A safe bet is of course just going for big brands like Sage, Loomis, Winston, Abel, Waterworks and manufacturers along that line. That will not make heads turn, but certainly earn you some discrete, acknowledging nods when you meet people who know their gear catalogs.
And needless to say that you have more than you need. Way more. One rod is no rod. Two rods are better but four rods means that you really have everything under control. And a reel and a line for each, please. No embarrassing changing of reels not to mention the highly inappropriate change of line on a reel waterside. Simply dig into your reel bag and get out the reel with the appropriate line.

And speaking of... reel bag. Of course you have a reel bag! Because you have so many reels that they need their own bag. In the bag department you will need:

  • a reel bag - as mentioned above.
  • a waders bag - a nice waterproof one made specifically for wet waders and boots.
  • a large gear bag for clothes and assorted gear.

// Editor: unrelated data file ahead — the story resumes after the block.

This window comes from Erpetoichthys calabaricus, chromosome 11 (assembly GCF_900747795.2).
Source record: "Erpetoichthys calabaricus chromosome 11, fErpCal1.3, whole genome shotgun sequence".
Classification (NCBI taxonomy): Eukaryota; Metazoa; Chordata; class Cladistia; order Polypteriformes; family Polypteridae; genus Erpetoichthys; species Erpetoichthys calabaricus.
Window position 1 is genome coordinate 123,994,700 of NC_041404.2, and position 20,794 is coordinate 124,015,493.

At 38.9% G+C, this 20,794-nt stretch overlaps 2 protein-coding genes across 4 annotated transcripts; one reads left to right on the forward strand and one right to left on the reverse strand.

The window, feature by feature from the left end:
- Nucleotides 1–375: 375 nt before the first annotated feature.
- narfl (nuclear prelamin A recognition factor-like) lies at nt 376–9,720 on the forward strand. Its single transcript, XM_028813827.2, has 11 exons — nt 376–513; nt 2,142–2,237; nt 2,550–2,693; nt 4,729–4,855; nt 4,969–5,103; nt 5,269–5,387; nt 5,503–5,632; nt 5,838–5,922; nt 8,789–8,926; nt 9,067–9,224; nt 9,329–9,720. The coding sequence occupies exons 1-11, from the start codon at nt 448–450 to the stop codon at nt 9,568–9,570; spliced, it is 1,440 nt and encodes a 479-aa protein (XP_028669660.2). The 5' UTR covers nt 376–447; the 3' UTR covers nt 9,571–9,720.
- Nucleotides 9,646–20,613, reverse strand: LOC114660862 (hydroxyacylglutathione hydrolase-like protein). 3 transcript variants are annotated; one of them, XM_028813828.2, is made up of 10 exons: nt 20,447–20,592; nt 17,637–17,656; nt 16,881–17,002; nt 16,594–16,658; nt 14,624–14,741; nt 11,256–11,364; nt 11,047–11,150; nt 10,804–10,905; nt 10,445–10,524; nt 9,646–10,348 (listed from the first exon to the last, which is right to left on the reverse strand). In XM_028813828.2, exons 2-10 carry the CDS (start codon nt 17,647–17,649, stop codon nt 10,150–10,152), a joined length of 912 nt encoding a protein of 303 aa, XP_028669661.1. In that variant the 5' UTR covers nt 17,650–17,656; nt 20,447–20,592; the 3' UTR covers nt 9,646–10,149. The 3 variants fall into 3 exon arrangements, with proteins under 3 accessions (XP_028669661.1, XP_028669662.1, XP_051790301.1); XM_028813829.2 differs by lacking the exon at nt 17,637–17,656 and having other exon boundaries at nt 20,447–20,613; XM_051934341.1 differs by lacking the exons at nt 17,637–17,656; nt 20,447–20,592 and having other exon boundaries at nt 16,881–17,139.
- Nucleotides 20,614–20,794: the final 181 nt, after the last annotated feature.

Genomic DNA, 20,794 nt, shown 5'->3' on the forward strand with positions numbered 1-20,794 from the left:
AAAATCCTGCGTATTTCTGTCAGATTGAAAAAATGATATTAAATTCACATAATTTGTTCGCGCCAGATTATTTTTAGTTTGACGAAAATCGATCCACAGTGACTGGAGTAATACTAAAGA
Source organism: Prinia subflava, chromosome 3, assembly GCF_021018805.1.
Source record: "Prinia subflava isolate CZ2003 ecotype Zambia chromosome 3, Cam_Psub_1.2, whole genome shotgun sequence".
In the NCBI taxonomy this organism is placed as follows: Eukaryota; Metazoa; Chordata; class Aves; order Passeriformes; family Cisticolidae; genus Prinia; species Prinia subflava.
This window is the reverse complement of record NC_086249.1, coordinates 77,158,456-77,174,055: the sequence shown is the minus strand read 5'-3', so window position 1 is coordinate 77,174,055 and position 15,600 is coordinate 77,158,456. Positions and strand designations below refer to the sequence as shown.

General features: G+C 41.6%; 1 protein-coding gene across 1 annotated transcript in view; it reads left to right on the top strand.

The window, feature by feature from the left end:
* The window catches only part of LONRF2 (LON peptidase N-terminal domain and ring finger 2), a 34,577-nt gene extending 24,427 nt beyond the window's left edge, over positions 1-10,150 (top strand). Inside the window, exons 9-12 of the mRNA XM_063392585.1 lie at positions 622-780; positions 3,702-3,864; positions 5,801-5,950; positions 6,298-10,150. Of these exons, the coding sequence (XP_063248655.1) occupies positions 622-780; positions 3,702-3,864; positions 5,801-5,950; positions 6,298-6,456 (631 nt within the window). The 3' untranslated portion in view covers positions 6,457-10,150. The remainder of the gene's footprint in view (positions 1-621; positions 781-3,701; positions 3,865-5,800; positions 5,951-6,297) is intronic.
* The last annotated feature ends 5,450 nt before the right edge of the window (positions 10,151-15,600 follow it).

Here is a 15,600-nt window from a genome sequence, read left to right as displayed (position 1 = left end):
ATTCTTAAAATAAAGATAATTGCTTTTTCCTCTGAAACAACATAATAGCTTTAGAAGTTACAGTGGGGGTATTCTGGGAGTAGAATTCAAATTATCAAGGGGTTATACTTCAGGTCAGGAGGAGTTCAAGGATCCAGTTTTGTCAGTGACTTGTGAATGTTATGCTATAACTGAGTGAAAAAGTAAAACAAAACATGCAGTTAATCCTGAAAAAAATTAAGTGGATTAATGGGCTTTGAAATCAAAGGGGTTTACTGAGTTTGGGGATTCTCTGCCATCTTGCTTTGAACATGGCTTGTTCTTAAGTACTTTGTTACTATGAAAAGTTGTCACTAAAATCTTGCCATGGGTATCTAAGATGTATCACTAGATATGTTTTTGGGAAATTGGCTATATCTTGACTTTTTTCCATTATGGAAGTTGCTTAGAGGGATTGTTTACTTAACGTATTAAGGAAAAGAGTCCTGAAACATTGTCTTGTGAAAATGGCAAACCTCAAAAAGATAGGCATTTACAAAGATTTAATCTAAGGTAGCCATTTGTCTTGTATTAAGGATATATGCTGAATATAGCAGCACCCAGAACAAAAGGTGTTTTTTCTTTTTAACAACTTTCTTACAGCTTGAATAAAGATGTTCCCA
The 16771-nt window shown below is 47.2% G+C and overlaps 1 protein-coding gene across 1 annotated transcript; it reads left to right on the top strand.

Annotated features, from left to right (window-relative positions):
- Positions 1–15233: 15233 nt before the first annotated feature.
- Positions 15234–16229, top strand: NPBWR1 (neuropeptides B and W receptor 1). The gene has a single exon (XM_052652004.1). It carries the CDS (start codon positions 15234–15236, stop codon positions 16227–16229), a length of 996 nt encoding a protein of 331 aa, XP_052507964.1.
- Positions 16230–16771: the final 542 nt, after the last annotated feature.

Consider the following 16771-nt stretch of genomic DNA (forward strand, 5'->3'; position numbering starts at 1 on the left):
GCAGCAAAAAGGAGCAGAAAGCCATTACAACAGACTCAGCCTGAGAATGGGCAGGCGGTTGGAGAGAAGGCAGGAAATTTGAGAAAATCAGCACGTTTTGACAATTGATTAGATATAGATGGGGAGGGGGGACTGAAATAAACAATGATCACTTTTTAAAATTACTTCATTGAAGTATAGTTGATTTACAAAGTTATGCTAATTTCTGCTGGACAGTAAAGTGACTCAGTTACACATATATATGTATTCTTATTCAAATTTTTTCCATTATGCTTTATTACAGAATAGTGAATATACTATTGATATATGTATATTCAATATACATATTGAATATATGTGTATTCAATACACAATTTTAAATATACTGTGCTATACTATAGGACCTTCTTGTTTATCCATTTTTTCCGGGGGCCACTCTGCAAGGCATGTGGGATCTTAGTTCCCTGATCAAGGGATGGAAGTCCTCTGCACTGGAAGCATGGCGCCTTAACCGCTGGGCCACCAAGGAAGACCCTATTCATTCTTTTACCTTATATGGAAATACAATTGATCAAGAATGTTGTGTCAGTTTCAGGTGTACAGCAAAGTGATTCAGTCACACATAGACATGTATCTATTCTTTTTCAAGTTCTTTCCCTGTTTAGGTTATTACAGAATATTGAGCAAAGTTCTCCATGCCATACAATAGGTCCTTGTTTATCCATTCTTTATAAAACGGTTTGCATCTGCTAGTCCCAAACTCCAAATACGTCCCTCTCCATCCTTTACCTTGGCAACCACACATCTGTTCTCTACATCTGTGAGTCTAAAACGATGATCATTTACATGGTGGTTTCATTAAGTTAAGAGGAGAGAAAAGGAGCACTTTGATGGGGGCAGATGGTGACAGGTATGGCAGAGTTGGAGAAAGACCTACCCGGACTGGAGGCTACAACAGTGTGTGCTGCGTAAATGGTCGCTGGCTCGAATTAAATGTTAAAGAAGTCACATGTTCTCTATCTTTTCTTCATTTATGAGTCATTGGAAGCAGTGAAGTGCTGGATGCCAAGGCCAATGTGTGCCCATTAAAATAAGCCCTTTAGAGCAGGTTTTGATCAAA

• photo bag, because you of course have as much photo gear as you have fishing gear.

Add to that a set of rod tubes or one large rod tube for your rods - which are all four-piece or more. The only rods, which break down into only two pieces are split cane rods of which you of course own a couple for chalk stream use.
Needless to say that all the bags are brand name bags. You might consider adding a daypack to carry with you on short hikes, but make sure to fill it with high tech gear like fancy drinking bottles, a futuristic thermos for your Kenyan mountain coffee, the best trail mix and power bars money can buy and a lunch pack that looks like it was made by a molecular gatronomer from a Michelin restaurant.
No name bags are of course forbidden and plastic bags are plain sacrilegious.

Thusly equipped you are ready to go fishing!

But don't take too lightly on the of handling these items.

The next article

in this series will tell you how to get into these clothes and gear up in a manner that will make you look like a world champion.

You get judged by the shirt - So make sure it's the right shirt.